Carpal Tunnel Syndrome
The structure of the wrist is made up of the transverse carpal ligament and a line of small bones, which in combination form a ring. The carpel tunnel lies within the ring of bone and transverse carpel ligament.
The median nerve runs through the carpal tunnel to give sensation to the thumb, forefinger, middle finger and half of the ring finger. Also within this space run the flexor tendons that allow hand movement.
These tendons are covered by a smooth membrane, which can become inflamed and swollen, reducing the amount of space inside the carpal tunnel.
After some time, the thickening membrane squashes the median nerve against the transverse carpal ligament until the nerve can’t function properly. Numbness and pain are the result.
Carpal tunnel syndrome involves pressure upon the main nerve of the wrist leading to the symptoms of pain and numbness in the thumb and index finger.
The tissues covering the tendons of the hand can become swollen by various conditions, including arthritis. These swollen tissues crush the central nerve until it can no longer function properly.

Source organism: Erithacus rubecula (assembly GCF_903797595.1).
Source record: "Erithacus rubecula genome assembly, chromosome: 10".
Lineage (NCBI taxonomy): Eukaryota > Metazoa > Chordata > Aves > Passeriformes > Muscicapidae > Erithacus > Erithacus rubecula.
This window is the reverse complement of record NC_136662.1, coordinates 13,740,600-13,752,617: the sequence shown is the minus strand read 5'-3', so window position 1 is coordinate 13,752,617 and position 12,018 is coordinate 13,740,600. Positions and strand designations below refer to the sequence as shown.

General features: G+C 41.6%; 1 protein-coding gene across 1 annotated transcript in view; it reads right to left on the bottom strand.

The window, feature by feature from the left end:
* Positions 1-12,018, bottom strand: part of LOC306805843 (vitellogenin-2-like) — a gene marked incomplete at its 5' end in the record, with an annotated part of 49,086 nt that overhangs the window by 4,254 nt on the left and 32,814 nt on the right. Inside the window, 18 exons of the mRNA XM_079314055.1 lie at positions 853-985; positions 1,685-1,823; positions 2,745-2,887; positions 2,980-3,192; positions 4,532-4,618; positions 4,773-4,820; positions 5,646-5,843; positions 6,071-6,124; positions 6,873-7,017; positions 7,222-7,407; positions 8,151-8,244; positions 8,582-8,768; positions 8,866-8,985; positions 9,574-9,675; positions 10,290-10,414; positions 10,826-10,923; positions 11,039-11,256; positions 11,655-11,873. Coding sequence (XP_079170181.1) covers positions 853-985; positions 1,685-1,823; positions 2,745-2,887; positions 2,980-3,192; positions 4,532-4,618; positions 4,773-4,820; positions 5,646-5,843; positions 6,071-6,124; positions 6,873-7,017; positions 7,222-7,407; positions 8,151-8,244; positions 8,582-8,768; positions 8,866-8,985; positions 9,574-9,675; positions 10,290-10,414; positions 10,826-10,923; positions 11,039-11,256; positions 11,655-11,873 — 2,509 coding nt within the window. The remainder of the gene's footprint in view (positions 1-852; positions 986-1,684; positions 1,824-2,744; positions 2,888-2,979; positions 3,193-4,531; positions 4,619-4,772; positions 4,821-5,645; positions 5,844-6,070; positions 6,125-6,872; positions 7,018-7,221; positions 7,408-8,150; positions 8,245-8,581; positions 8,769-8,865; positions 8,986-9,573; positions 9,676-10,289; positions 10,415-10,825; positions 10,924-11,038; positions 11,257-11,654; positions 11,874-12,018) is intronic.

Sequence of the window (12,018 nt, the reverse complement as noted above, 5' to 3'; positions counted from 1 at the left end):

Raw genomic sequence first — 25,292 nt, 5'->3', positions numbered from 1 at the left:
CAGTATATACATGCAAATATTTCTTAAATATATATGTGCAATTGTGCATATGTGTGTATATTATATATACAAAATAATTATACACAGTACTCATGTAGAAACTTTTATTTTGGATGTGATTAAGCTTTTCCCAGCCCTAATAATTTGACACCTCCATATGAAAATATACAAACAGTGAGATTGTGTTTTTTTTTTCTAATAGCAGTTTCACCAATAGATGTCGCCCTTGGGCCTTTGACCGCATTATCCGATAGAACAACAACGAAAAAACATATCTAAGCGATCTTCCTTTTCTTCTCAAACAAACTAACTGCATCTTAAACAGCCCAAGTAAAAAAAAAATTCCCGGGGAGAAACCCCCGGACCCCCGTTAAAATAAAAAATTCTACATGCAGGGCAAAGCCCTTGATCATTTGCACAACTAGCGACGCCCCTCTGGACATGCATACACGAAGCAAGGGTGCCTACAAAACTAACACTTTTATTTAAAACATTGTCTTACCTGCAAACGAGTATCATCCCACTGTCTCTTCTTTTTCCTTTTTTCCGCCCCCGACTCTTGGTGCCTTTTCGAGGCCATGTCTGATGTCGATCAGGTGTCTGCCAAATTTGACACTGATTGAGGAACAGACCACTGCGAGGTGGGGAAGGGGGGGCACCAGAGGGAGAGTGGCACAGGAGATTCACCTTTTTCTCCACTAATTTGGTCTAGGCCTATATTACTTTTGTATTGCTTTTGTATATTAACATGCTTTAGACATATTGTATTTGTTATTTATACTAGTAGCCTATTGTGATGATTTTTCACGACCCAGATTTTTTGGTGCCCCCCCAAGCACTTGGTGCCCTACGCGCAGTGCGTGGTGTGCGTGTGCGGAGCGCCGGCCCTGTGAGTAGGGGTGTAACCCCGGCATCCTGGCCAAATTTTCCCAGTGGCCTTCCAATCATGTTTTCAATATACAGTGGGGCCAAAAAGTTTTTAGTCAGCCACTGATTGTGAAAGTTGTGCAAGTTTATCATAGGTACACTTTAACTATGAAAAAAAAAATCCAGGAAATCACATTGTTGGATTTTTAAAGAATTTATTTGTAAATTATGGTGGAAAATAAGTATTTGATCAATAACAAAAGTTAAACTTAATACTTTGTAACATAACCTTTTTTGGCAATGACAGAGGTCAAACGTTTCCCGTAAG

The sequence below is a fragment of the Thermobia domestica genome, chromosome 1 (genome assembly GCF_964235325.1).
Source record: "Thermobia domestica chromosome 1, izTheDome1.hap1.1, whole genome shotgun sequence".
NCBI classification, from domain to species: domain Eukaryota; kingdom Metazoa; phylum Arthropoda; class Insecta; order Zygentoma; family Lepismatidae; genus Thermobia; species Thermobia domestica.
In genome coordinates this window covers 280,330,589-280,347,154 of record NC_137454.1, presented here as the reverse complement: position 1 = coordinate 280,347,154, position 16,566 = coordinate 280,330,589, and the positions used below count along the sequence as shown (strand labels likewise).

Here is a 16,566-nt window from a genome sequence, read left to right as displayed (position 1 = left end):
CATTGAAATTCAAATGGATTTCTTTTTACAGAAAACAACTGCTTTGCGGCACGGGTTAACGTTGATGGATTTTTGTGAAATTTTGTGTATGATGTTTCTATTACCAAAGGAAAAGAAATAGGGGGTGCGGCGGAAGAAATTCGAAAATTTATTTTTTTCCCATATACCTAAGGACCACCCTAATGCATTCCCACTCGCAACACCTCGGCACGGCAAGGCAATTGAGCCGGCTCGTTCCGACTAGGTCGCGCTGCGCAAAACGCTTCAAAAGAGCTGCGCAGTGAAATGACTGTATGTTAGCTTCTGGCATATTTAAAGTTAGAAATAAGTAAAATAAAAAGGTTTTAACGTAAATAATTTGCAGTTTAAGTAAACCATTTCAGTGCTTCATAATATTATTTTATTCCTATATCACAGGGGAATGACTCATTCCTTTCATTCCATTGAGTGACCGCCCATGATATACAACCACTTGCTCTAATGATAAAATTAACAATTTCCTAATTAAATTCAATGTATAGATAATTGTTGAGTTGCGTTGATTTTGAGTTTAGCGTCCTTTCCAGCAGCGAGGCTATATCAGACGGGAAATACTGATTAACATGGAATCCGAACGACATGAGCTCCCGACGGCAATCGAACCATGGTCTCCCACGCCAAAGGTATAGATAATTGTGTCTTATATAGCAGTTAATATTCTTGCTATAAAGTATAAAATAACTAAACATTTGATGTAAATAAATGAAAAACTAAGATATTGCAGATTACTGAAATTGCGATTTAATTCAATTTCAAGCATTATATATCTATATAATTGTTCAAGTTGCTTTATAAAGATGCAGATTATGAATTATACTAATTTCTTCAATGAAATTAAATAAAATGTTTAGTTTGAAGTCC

Carpal tunnel syndrome can also be caused by repetitive hand movements performed over a long period of time. People who use their hands repetitively in their day-to-day activities - such as typists, bricklayers and musicians - are at increased risk of developing carpal tunnel syndrome.
Many mothers experience carpal tunnel syndrome during pregnancy due to fluid retention, but this recovers following delivery. One or both hands can be affected.
Signs and Symptoms
The symptoms most often reported with Carpal Tunnel Syndrome are:
This is a burning pain radiating from the wrist to the thumb, index and middle fingers. It is often worse with movement, in hot weather or at night and may sometimes be relieved with shaking or elevating the hand.
This may occur in specifically the pads of the thumb and index fingers with a portion of the middle finger. If severe, this can result in clumsiness of the hand resulting in constantly dropping things or difficulty grasping.
This may occur in the thumb, index and middle fingers and feels very similar to pins and needles. It is often worse with movement, in hot weather or at night and may sometimes be relieved with shaking or elevating the hand.
The muscles of the thumb, index finger and part of the palm may be weakened by constant pressure on the nerve. This is especially evident in movements involving the thumb. There may be obvious muscle wasting in the thenar muscles of the palm.
The diagnosis of Carpal Tunnel Syndrome is easily confirmed by a:
- Nerve conduction study - this measures the speed and the strength of the nerve impulse running through the median nerve at the wrist and can tell the severity of the compression of the median nerve.
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